Can You Chew Gum While Fasting? The Full Story, with Examples.

Can you chew gum while fasting? Man pondering.

I used to chew a lot of gum while fasting.

I don’t anymore, because a few months ago I quit artificial sweeteners.

Chewing gum didn’t seem to cause any problems for me while fasting. It didn’t really make it harder, or easier. I just liked the sweet taste.

That’s my experience, but everyone is different. So can you chew gum while fasting?

Here’s the bottom line. 

For most people, chewing sugar-free gum while you fast is okay. You’ll still get a ton of health benefits, and if it makes fasting easier for you then it’s worth it. 

However, chewing gum can increase hunger or cravings for some people, so if that’s the case for you you should obviously avoid it.  

And if you really want to maximize all the health benefits of fasting, try to stick with just water and salt as much as possible.

For the whole story, read on. 

What Sweeteners Are in Gum?

The sweeteners in chewing gum fall into three basic categories. 

sweeteners used in chewing gum

Sugar

Sugar used to be in all the gum, until other sweeteners started getting more popular a few decades ago.  

Now, it’s mainly used in kid’s gum, since adults are a little more health-conscious and tend to choose “sugar-free” gum. 

Alternative names for sugar: glucose, sucrose, dextrose, corn syrup

Sugar Alcohols

Sugar alcohols are a slightly modified version of sugar, which means they are digested more slowly than sugar, and not completely absorbed into your bloodstream.

As a result, sugar alcohols don’t raise your blood sugar as much as sugar (though they will raise it a little bit).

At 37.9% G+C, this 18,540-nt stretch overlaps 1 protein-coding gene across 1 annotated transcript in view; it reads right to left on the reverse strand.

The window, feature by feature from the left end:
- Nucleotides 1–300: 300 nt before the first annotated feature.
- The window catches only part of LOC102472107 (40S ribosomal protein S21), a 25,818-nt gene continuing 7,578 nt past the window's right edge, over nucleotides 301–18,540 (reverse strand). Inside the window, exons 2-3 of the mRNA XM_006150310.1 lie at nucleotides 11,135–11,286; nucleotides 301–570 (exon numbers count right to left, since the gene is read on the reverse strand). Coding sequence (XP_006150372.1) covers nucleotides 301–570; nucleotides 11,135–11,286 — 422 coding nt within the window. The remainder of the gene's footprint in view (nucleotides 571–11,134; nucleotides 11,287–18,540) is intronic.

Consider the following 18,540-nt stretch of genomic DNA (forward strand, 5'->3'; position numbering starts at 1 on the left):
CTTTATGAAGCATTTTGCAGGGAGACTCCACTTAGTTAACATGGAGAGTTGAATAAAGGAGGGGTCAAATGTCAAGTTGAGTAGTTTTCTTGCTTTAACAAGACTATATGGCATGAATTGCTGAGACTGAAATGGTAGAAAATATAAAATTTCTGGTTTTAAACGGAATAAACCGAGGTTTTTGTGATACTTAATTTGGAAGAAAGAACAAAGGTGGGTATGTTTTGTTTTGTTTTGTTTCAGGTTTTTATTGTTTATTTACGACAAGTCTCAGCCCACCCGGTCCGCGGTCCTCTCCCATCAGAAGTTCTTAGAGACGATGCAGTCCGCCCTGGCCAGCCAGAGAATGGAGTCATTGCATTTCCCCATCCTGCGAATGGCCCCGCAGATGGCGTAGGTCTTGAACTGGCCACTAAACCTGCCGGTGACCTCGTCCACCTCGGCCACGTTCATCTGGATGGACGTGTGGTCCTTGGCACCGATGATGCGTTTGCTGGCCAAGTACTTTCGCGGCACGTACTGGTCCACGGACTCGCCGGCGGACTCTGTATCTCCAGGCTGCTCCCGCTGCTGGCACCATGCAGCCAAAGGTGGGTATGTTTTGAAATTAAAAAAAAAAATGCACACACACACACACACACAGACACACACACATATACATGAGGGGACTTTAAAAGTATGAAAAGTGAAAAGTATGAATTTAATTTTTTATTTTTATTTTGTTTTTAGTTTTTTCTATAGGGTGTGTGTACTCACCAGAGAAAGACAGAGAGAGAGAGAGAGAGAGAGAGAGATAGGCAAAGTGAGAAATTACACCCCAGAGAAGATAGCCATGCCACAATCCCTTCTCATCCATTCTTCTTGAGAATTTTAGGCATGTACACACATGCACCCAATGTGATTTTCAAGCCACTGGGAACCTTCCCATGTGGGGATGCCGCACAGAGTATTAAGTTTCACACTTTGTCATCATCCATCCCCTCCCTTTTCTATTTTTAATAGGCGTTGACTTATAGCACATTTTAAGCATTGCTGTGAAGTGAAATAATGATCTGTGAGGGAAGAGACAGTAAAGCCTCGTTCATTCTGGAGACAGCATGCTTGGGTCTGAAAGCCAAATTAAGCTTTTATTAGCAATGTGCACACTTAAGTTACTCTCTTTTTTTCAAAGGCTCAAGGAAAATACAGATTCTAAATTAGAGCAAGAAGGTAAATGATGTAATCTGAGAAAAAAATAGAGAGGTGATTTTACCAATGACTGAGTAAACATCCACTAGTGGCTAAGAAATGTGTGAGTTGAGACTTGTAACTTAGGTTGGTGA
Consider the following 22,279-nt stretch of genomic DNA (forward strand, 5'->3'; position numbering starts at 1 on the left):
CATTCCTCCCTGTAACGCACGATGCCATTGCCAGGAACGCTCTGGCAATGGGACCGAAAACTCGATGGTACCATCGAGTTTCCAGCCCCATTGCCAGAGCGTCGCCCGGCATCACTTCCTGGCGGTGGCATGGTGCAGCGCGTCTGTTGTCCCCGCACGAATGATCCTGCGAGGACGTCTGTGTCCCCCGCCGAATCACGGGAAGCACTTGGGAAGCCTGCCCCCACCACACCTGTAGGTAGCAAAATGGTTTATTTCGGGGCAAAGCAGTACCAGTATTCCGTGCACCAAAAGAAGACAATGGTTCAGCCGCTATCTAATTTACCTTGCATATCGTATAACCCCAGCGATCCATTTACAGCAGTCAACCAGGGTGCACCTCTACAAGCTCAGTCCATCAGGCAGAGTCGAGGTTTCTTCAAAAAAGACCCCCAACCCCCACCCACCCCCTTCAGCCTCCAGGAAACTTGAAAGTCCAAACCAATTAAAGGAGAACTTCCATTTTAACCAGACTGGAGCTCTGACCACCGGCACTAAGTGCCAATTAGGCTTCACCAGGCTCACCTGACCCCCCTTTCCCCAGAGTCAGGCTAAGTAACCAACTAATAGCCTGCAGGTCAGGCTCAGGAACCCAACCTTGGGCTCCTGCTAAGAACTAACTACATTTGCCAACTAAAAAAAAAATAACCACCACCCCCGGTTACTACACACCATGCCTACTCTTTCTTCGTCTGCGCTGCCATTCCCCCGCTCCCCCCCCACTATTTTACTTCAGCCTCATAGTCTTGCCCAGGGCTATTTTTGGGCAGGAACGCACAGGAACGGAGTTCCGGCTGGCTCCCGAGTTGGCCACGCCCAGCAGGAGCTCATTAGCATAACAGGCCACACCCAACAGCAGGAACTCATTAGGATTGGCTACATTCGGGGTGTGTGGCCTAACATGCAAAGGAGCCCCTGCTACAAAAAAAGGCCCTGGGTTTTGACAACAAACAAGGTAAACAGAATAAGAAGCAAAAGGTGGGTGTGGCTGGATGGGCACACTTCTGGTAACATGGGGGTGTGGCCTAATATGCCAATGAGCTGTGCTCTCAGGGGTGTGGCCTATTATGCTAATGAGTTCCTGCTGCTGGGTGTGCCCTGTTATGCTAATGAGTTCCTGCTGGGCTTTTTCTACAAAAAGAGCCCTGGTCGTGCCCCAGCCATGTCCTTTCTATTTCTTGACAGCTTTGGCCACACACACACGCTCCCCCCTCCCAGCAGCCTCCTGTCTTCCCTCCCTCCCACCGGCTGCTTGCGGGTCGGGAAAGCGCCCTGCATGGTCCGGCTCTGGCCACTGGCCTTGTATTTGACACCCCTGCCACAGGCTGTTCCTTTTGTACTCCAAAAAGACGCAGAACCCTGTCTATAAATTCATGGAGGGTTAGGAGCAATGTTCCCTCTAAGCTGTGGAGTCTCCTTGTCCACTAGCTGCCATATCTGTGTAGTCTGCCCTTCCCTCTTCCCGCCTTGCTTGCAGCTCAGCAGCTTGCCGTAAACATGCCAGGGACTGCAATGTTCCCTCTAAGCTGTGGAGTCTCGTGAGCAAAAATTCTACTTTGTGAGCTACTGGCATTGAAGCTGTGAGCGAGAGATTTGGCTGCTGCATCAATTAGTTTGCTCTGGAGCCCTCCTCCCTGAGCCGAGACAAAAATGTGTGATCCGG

sugar alcohols features

The incomplete absorption of sugar alcohols can also cause bloating or loose stools for some people, especially at first.

Common sugar alcohols used in gum: sorbitol, mannitol, maltitol, xylitol 

(Notice they all end in ‘ol’, like alcohOL.)

Artificial Sweeteners

Both sugary gum and sugar-free gum usually have some artificial sweeteners added in. They put these in so they don’t have to use as much of the sugar, or sugar alcohols, to make it sweet.

If you read the ingredients, you’ll often see aspartame and acesulfame K at the end of the list. These are both artificial sweeteners. 

Does Chewing Gum Break A Fast?

In general, whether gum “breaks” your fast depends on how strict you want to be, which depends on your goals.

It also depends on the type of gum. 

Let’s break it down.  

Can You Chew Gum While Intermittent Fasting?

Daily “intermittent” fasting means eating all your food within a relatively short window of time each day, like eight or ten hours.

For example, if you have all your meals (and snacks) between 8 a.m. and 6 p.m., that would be a 10 hour eating window. 

There are many benefits of intermittent fasting, including reduced body fat, lower blood sugar, and lower blood pressure, to name a few.

Will chewing gum interfere with these health benefits?

If you’re eating sugar, that’s basically the opposite of fasting. It raises your blood sugar (and insulin), and puts you into fat storage mode instead of fat burning mode.  

So sugary gum is not recommended during any type of fasting.  

When it comes to sugar-free gum, there are a few things to consider.

Sugar alcohols (like sorbitol or xylitol) can raise your blood sugar a little bit. But the tiny amount in a stick of gum probably isn’t a big deal.

Artificial sweeteners (like aspartame) are a different story. While they don’t raise blood sugar directly, they can stimulate hunger or cravings, which could ruin your fast.

They also have some other harmful health effects in the long run. 

Bottom line?

Chewing sugar-free gum while intermittent fasting is ok for most people (unless it increases your hunger or cravings). Just don’t overdo it.  

If possible, avoid gum with artificial sweeteners, because they’re not good for your long-term health.  

Can You Chew Gum While Extended Fasting?

I’ll call “extended” fasting anything over 24 hours.

This is generally done while drinking water (i.e. “water fasting”), and sometimes with other supplements. But minimal or no food intake.